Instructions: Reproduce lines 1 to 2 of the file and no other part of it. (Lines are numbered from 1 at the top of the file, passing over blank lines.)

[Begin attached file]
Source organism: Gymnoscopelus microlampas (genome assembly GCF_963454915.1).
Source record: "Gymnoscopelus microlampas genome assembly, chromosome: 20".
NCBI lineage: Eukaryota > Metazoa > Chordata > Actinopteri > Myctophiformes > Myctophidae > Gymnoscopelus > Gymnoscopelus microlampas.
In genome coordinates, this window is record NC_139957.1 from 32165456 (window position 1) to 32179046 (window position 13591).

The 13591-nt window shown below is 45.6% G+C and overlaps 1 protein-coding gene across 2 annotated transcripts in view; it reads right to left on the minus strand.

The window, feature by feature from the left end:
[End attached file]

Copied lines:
Source organism: Gymnoscopelus microlampas (genome assembly GCF_963454915.1).
Source record: "Gymnoscopelus microlampas genome assembly, chromosome: 20".